Figure 8.   Variation of (a) drain current, (b) transconductance and (c) derivative of transconductance with gate voltage. The solid and dashed lines are the simulation results with and without quantum confinement effects.
3.2.   Transport
In the BSIM-CMG framework, all the transport physics is captured through the concept of effective mobility(μ)[14]. The field dependence of mobility is captured through
(9)
where is the effective mobility at low transverse electric field, α and β are parameters and Eeff is the effective transverse electric field. For GAAFETs (as well as FinFETs) the effective mobility is dependent on the Silicon thickness, as shown in Figure 9. Note that the mobility, in general, reduces with increasing confinement. There are multiple factors that contribute to the geometry dependence of mobility, which have been captured through the concept of effective mass. From Figure 9, we can see that high confinement results in the reduction of the effective mobility (μ) which can be modeled by an increasing effective mass. This can be captured through the following equation [14]
(10)
where and . Here m0 is the rest mass of an electron, μ0 is a parameter representing the mobility with effective mass = m0 . where h is the Planck constant and a0 is the lattice constant. Also, Eg,bulk is the band-gap for bulk Silicon and . Sm is a scaling factor used to tune the dependence for different materials, device types and dopings.


Figure 9.   Variation of mobility with inversion carrier density for different GAAFET thicknesses. The measurements are for a p-type device [9]. Mobility reduces with reduction in thickness because of the increase in effective mass with increasing confinement. Moreover, the field dependence of the mobility also changes with reduction of the thickness.
The change in effective mass is not enough to capture the geometry dependence of mobility. It is important to note that the field dependence of mobility (high inversion charge) also changes with increasing confinement. This region is dominated by phonon-scattering and surface roughness scattering. This has been captured by including geometry dependence in α and β terms of Equation (9) [14].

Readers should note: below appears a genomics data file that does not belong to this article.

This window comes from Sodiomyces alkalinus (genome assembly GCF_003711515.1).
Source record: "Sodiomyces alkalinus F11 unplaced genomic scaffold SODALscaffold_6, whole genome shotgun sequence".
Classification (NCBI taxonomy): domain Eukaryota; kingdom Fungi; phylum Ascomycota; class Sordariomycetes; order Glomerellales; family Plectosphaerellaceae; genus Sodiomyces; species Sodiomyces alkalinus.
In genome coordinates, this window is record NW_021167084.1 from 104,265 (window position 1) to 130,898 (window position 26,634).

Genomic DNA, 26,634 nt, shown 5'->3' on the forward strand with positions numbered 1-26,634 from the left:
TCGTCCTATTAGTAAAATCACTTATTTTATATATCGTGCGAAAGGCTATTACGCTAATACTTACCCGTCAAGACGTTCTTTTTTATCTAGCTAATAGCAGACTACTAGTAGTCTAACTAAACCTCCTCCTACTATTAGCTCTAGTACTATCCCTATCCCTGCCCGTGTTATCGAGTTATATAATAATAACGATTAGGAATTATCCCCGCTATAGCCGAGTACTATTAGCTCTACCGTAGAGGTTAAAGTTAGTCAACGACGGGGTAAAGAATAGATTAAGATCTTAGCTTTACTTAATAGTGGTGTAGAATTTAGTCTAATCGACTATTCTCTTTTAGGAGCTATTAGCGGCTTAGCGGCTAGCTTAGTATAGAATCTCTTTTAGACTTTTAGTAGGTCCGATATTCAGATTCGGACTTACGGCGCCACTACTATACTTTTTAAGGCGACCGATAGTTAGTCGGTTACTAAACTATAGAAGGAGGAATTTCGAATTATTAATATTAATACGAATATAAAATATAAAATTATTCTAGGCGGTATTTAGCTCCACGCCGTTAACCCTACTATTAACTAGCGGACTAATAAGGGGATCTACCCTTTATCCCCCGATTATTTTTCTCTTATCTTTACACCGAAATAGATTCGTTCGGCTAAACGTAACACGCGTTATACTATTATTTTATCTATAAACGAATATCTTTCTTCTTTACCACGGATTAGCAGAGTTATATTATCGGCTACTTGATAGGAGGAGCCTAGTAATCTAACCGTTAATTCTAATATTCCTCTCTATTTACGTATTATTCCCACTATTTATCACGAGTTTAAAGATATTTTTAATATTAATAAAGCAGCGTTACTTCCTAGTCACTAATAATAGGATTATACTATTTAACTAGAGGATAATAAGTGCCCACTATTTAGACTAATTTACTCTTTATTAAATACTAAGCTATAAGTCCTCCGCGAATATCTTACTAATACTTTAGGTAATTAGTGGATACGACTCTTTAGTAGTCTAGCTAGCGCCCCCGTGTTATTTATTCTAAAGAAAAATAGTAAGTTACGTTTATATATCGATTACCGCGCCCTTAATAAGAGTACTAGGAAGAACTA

Another phenomenon of geometry dependent mobility variation specific to GAAFETs is the effect of the different crystal orientations of the top/bottom surface and the sidewalls. Since these two surfaces are oriented differently, the mobilities for the sidewall and the top/bottom surfaces are different. This leads to the mobility depending on the width as well as thickness of the GAA body and the scaling being a function of the width and thickness. Moreover, the ratio of the mobility of the sidewall to that of the top/bottom surface () may be less than unity for electrons and more than unity for holes; leading to completely opposite scaling trends for n-type and p-type devices, as shown in Figure 10. This effect has also been captured in the latest BSIM-CMG GAAFET model [14] as
(11)


Figure 10.   Effect of different mobilities at the sidewall and the top/bottom surface. The mobility scales differently with width scaling for n-type and p-type devices since the ratio of mobilities at the sidewall and top/bottom surface are different for electrons and holes.
The final expression for mobility is given as [14]
(12)
4.   Parasitic Capacitance